BELCHER: You planted this tiff. Let me tell you how we created it. Give me a chance to explain to you how we created the tiff. We are reporting that Bill Clinton, what Bill Clinton is saying, which is in fact exactly what the president said at JBC (ph). He talked about how we should fix this and people wanted to keep their health care plans, we should work out a way to fix this.
This is not a tiff. There is no difference between where Bill Clinton is and where the president is on this. This is a creation of the media.
BLITZER: Hold on a second. Ron, go ahead.
RON BROWNSTEIN, CNN SENIOR POLITICAL ANALYST: I don't agree. If you look at literally what Bill Clinton said today, it is a little perplexing why he said it because if you follow exactly what he said, it would be dangerous not only for the health care plan, but also ultimately for Hillary Clinton. What Bill Clinton said today is people should be allowed to keep their current plans in the individual market.
The problem with that is the way the individual market works now, it essentially segregates out the people who are sick. That is the whole idea about pre-existing conditions. It's an overwhelmingly healthy market, and if you don't bring those people into the Obamacare plans, you have the risk they will be tilted too heavily toward the sick and -
BLITZER: One at a time. One at a time.
BROWNSTEIN: And that could endanger not only the Obama administration --
BLITZER: OK, hold on. Hold on. I'm going to let Cornell -
BLITZER: Cornell, hold on. Cornell, hold on -
BELCHER: This is what the president said. The president said we fixed -- help people keep insurance plans that they don't want to give up. That's what the president said. That's exactly what he said.
DAVID FRUM, : I'm going to speak here. I'm pulling rank because I'm one of those who has had his plan canceled. What President Clinton today said had the form of an English sentence but none of the content of an English sentence. It was gibberish.
I used to have -- or I still have but will not very much longer have -- a plan in the District of Columbia, covered myself and my wife and my three children for which I paid about $660 a month. That plan is canceled. Now, I can buy on the exchange a plan that will cost about $200 a month more and have a higher deductible.
I can't get back my old plan unless as Ron says, the administration drops the element of the law that requires the coverage of everybody. That's why my coverage went up is because every insurer must now cover everybody. I think President Clinton should have the honesty to defend that and say you know what? In order to include everybody, those people in the individual market are going to pay a lot more. Thirty percent more. And he should own that.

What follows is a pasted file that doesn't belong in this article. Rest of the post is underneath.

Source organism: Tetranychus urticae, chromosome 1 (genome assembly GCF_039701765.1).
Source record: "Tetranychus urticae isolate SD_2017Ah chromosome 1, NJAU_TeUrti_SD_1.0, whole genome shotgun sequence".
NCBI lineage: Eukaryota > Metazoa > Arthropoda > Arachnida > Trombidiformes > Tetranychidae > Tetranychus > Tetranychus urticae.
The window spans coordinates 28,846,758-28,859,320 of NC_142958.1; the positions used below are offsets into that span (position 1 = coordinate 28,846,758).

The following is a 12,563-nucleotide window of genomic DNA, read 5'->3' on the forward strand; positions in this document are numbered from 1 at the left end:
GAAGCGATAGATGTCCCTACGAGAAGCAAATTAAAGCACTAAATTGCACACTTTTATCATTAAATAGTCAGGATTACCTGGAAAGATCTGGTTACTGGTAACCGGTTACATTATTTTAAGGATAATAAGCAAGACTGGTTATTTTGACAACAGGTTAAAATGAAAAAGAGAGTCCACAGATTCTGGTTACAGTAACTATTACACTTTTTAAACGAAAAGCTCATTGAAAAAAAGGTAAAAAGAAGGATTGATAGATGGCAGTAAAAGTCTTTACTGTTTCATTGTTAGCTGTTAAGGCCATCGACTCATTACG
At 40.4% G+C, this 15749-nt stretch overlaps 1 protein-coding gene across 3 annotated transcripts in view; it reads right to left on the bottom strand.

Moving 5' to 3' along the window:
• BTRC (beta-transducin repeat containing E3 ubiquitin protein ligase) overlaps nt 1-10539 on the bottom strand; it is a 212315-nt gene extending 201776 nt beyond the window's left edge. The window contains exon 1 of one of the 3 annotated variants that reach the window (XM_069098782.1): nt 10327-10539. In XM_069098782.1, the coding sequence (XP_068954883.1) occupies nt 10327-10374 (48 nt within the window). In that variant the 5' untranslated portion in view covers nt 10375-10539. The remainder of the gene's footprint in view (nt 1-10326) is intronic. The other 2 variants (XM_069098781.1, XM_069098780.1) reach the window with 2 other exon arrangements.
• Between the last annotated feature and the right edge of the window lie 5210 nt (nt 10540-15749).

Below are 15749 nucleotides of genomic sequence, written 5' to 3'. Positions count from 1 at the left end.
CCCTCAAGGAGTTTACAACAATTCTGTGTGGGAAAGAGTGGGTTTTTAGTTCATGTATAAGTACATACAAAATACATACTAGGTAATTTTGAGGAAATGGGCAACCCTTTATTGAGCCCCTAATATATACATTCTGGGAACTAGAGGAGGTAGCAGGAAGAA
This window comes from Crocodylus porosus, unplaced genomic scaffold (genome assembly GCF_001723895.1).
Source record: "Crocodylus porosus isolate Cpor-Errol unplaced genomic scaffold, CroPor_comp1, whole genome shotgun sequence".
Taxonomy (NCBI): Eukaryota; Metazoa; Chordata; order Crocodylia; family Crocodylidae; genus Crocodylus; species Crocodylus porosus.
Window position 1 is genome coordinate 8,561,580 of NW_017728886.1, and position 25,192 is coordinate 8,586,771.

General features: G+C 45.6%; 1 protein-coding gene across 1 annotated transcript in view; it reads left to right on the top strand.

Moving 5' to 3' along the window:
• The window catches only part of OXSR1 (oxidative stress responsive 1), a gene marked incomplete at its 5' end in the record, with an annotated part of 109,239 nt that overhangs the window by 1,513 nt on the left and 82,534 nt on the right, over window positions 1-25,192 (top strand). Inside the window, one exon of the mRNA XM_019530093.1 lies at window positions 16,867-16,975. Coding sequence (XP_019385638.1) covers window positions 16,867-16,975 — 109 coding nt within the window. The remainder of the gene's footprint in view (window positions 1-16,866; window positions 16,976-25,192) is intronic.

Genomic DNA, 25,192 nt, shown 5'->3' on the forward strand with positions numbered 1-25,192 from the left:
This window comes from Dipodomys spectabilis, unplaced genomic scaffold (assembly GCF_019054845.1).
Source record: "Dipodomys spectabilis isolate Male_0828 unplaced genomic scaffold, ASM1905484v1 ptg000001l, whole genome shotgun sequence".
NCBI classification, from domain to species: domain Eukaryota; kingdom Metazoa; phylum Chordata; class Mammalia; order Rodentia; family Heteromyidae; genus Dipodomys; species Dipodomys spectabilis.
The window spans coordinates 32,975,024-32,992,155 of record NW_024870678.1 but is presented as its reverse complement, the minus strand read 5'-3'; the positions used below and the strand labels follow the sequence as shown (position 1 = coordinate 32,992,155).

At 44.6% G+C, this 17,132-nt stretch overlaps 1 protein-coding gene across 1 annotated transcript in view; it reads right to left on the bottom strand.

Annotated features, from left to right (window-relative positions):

BLITZER: What President Clinton said basically that the president of the United States, President Obama, made a pledge, a commitment to the American people that he is not honoring anymore and have the decency in effect to honor what the president said on many occasions.
BELCHER: I want to -- again, I want to go back to the interview on NBC where he said if people, we have to fix this problem, people want to keep their health care insurance, they should be able to keep it. But this is -
FRUM: (INAUDIBLE) That's not possible.
BELCHER. But that's exactly right. That's why we're simplifying it. Part of the problem --
FRUM: And they knew it was not possible.
BELCHER: Part of the problem is if we allow people - and this is something, by the way, I wish we paid more attention to -- if we allowed people to keep their junk insurance plans that we know the industry sold them junk insurance plans. One woman said in an interview --
FRUM: My plan wasn't a junk insurance plan.
BELCHER: I think you might be an outlier. But one woman said quite frankly, what I have is a pray I don't get sick insurance plan. If we allow people to keep these junk insurance plans, we can't drive down cost.
BROWNSTEIN: Either way, the reality is the administration needs to move these people in the existing insurance individual market into the Obamacare system to balance out the sicker people who have been kept out of the current individual market.
BELCHER: Yes. That has to be done.
BROWNSTEIN: To the extent that Bill Clinton was saying they should be allowed to stay where they are, that is just forestalling the risk to Democrats because if you have only the sick coming into the new market, then the odds are high that the premiums will be higher next year than this year, and you have the risk of a downward spiral that endangers the whole thing. And that's why I question whether what he's ascribing is in the interests of Hillary Clinton. Because if she runs in 2016 and this is seen as a failure, she is not going to be able to levitate above that easily.